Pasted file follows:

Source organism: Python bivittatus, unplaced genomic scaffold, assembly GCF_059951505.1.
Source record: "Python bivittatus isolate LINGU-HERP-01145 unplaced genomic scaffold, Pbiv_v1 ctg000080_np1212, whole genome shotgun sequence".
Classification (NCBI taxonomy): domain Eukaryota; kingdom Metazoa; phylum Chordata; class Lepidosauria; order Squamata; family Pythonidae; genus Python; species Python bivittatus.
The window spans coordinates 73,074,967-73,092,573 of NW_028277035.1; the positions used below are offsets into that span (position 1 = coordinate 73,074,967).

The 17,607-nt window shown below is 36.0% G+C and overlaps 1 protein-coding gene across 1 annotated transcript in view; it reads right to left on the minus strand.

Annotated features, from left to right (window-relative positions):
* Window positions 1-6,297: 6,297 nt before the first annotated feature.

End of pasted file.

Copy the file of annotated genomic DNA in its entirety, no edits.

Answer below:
Source organism: Python bivittatus, unplaced genomic scaffold, assembly GCF_059951505.1.
Source record: "Python bivittatus isolate LINGU-HERP-01145 unplaced genomic scaffold, Pbiv_v1 ctg000080_np1212, whole genome shotgun sequence".
Classification (NCBI taxonomy): domain Eukaryota; kingdom Metazoa; phylum Chordata; class Lepidosauria; order Squamata; family Pythonidae; genus Python; species Python bivittatus.
The window spans coordinates 73,074,967-73,092,573 of NW_028277035.1; the positions used below are offsets into that span (position 1 = coordinate 73,074,967).

The 17,607-nt window shown below is 36.0% G+C and overlaps 1 protein-coding gene across 1 annotated transcript in view; it reads right to left on the minus strand.

Annotated features, from left to right (window-relative positions):
* Window positions 1-6,297: 6,297 nt before the first annotated feature.